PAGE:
C

Carbon dioxide partial pressure (PaCO2)
The partial pressure of carbon dioxide in the arterial blood.

Chronic Bronchitis
An obstructive lung disease where chronic airway inflammation is present with an abnormally large amount of secretions produced. A person will be diagnosed with chronic bronchitis if he or she coughs up secretions on most days for at least 3 months of the year; for at least 2 consecutive years. Because the secretions block the airways, it blocks oxygen from getting into your blood stream. The respiratory muscles have to work harder to get air in and out of the lungs.

Chronic Obstructive Pulmonary Disease (COPD)
This diagnosis is often used as a catch–all phrase to include emphysema, chronic bronchitis and asthma. An individual may have only one component or a portion of all three states.  For further information, see asthma, chronic bronchitis, emphysema, and the What–Is–COPD? in the What–Is section.

Cognition
Awareness, one of the three aspects of the mind, the others being affection (feeling or emotion), and conation (willing or desiring). They may work as a whole, but any one may dominate any mental process.

Coma
Complete loss of consciousness.

Comatose
In a state of coma.

Compliance
A measure of the stiffness of the lung. A less compliant lung (stiffer) requires higher inspiratory pressures to maintain ventilation. Technically, compliance describes the elastic properties of the lung measured as change in volume divided by change in pressure. Thus, the greater the compliance the larger the delivered volume can be per unit of pressure. Lung compliance is measured in mL/cm of H2O.

Conation
One of the three aspects of the mind, in particular dealing with "willing and desiring", the others being cognition (awareness) and affection (feeling or emotion).  They may work as a whole, but any one may dominate any mental process.

Constant (or continuous) positive airway pressure (CPAP)
A non–invasive ventilation   assistance technique, lesser level than full mechanical ventilation; constant, low level pressure delivered to the lungs during spontaneous ventilation (i.e. off a ventilator), usually through a face mask or nasal prongs. CPAP is useful in mild lung diseases, sleep apnea, or during the end stages of recovery of more severe diseases.  See What–is–Ventilation in our What–Is section for fuller and further discussion and information concerning ventilation.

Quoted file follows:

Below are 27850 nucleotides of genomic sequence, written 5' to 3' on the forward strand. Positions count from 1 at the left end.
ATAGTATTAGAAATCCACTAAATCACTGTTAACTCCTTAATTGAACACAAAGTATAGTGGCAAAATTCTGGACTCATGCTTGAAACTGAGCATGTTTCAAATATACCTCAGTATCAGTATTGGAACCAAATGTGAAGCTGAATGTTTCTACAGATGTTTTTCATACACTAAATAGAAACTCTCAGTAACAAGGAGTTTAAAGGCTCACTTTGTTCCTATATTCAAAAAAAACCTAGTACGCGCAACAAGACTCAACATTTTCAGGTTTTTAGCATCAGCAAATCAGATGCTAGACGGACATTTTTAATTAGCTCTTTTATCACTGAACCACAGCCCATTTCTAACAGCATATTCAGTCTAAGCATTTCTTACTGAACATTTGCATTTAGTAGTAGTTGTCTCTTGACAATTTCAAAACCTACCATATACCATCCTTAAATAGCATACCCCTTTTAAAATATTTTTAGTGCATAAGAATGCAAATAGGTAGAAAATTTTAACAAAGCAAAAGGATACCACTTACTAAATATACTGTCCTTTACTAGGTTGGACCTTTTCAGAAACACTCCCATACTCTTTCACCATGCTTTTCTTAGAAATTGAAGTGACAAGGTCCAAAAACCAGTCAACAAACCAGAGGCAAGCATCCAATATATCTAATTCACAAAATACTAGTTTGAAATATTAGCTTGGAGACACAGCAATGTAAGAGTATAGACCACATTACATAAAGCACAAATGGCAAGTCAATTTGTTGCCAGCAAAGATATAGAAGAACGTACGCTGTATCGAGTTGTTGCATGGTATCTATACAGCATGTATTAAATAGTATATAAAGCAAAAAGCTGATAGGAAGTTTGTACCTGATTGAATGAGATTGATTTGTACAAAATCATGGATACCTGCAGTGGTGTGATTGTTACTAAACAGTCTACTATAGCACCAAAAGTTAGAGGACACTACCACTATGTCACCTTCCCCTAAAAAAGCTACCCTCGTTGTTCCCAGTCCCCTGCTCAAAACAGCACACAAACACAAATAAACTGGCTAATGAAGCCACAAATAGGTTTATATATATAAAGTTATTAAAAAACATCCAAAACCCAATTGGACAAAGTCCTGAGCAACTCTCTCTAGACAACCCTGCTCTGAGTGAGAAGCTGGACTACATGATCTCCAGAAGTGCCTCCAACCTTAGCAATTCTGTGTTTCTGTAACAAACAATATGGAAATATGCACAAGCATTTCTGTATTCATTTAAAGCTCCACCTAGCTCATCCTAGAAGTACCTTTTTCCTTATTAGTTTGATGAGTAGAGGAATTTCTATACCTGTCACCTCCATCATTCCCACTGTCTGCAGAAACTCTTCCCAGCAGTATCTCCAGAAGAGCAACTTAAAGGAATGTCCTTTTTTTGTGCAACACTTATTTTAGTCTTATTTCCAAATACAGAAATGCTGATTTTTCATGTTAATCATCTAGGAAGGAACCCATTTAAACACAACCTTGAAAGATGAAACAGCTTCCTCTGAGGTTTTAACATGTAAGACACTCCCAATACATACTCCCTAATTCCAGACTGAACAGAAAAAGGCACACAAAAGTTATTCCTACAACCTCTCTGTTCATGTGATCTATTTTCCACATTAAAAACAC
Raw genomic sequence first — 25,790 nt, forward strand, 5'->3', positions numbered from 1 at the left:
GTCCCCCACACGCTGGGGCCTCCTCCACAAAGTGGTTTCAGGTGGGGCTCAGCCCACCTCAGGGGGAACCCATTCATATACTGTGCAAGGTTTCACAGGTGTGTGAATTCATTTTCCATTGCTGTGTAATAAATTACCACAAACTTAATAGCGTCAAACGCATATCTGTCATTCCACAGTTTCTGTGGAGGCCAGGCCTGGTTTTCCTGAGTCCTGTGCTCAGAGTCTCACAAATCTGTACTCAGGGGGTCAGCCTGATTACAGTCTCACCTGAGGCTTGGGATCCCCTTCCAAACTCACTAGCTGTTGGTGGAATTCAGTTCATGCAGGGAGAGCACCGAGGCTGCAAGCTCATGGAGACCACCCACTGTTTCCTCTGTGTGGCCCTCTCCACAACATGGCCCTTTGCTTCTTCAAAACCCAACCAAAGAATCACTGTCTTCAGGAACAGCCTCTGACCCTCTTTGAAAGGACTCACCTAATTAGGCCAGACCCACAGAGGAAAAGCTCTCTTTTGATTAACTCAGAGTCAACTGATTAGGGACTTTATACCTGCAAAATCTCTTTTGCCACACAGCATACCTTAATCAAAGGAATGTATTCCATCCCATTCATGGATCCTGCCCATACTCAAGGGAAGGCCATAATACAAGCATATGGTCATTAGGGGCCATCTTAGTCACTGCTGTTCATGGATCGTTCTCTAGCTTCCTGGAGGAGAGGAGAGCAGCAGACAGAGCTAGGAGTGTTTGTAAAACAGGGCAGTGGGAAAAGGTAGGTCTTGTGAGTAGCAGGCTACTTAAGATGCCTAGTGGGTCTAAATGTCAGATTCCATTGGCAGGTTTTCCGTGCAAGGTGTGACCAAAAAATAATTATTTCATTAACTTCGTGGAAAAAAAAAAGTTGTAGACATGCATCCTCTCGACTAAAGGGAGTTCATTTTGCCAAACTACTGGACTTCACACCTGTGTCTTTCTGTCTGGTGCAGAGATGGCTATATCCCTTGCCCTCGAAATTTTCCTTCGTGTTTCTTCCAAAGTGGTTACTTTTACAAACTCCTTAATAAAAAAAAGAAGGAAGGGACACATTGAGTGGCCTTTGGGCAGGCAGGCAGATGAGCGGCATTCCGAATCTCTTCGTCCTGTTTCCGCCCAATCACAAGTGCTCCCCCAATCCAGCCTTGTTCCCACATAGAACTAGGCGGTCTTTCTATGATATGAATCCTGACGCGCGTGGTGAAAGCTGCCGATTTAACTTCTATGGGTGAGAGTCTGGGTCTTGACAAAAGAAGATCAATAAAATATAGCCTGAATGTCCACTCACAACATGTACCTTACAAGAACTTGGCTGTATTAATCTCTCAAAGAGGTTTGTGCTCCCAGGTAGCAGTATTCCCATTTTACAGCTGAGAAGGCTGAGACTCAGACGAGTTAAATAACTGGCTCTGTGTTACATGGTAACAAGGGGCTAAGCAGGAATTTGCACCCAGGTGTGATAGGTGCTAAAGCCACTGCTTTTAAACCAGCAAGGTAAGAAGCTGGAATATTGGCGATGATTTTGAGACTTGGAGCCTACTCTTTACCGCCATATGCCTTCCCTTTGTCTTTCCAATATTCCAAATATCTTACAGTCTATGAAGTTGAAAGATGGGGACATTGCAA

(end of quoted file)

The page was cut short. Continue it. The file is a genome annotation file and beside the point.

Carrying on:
Cor Pumonale
Is defined as right sided heart failure. Blood is returned to the right side of the heart low in oxygen and is pumped up to the lungs to replenish the oxygen supply. In lung disease, there may be high pressure in the lungs, making it difficult to pump against. After time, the right ventricle of the heart may balloon out and become ineffective. The blood could back up in the system and swelling make be noted in the ankles.

Corticosteroids
Hormones which are steroids and produced by the adrenal cortex and are also produced exogenous (artificially from external sources).  ARDS is an inflammatory process and administration of steroids (drugs) may suppress the inappropriate inflammatory mechanisms occurring in ARDS.   A number of studies have shown administration in early stage of sepsis and ARDS results in no appreciable benefits.  Stronger evidence exists that use in the late stages of ARDS.  For further information and discussion, see Respiratory Conference Summaries - 29th Educational And Scientific Symposium Of The Society Of Critical Care Medicine

Orlando, FL, February 11-15, 2000 Release date: April 10, 2000
Authors: Howard L. Corwin, MD, Neil R. MacIntyre, MD
The latest advances in selected topics in critical care including topics dealing with treatment and management of ARDS cases.

Medscape, 2000. 2000 Medscape, Inc.; on-line web address for article at Medscape: http://respiratorycare.medscape.com/19966.rhtml

Cynanosis {cyanotic (adj)}
Bluish tinge manifested by hypoxic tissue, most frequently observed under the nails, and in the lips and skin, due to a lack of oxygen.


 

Back to Phrases & Terms